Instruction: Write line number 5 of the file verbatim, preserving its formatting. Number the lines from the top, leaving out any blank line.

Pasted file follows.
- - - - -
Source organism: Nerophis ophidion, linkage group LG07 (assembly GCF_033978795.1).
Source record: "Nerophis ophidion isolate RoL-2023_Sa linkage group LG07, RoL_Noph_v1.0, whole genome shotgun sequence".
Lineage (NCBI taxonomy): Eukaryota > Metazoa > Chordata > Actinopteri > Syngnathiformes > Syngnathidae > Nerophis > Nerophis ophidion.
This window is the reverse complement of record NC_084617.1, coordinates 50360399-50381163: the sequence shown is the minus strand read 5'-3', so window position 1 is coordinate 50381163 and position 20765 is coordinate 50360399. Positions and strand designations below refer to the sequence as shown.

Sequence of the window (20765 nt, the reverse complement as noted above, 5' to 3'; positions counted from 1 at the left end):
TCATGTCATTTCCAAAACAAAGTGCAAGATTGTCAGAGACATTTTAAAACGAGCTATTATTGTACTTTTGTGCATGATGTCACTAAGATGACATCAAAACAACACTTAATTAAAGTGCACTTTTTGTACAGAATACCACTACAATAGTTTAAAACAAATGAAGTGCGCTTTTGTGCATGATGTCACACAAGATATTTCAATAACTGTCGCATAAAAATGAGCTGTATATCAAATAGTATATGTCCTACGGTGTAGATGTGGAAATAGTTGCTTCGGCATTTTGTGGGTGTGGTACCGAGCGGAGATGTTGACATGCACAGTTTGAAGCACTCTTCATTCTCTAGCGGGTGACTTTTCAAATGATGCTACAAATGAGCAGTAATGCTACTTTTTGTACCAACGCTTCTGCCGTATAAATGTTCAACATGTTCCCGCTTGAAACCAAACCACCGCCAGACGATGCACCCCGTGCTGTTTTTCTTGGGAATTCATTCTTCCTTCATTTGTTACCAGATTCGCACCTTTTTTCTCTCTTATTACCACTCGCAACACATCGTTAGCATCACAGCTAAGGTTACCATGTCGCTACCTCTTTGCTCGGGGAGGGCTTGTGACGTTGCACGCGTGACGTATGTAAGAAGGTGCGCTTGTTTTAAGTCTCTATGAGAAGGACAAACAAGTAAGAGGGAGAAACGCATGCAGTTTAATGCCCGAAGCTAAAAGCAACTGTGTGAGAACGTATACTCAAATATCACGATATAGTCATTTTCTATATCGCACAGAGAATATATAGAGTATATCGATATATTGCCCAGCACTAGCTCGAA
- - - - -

Sequence of the window (20765 nt, the reverse complement as noted above, 5' to 3'; positions counted from 1 at the left end):